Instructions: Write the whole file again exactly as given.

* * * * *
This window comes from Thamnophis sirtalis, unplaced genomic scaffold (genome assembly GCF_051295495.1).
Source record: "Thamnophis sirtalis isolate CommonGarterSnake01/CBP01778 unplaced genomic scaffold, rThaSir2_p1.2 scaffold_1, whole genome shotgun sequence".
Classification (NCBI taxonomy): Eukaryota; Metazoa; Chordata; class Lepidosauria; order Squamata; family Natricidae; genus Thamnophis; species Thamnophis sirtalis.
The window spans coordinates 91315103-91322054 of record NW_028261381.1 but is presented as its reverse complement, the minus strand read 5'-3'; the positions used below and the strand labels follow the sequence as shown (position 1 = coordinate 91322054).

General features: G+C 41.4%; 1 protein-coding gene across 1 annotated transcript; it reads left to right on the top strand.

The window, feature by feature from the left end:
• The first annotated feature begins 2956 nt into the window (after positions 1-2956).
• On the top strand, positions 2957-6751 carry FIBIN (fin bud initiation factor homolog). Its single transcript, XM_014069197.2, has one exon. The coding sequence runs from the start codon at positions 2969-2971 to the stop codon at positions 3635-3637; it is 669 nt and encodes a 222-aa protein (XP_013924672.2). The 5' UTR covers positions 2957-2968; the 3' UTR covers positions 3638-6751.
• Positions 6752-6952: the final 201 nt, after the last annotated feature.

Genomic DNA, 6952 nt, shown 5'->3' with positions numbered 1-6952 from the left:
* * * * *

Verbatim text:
This window comes from Thamnophis sirtalis, unplaced genomic scaffold (genome assembly GCF_051295495.1).
Source record: "Thamnophis sirtalis isolate CommonGarterSnake01/CBP01778 unplaced genomic scaffold, rThaSir2_p1.2 scaffold_1, whole genome shotgun sequence".
Classification (NCBI taxonomy): Eukaryota; Metazoa; Chordata; class Lepidosauria; order Squamata; family Natricidae; genus Thamnophis; species Thamnophis sirtalis.
The window spans coordinates 91315103-91322054 of record NW_028261381.1 but is presented as its reverse complement, the minus strand read 5'-3'; the positions used below and the strand labels follow the sequence as shown (position 1 = coordinate 91322054).

General features: G+C 41.4%; 1 protein-coding gene across 1 annotated transcript; it reads left to right on the top strand.

The window, feature by feature from the left end:
• The first annotated feature begins 2956 nt into the window (after positions 1-2956).
• On the top strand, positions 2957-6751 carry FIBIN (fin bud initiation factor homolog). Its single transcript, XM_014069197.2, has one exon. The coding sequence runs from the start codon at positions 2969-2971 to the stop codon at positions 3635-3637; it is 669 nt and encodes a 222-aa protein (XP_013924672.2). The 5' UTR covers positions 2957-2968; the 3' UTR covers positions 3638-6751.
• Positions 6752-6952: the final 201 nt, after the last annotated feature.

Genomic DNA, 6952 nt, shown 5'->3' with positions numbered 1-6952 from the left: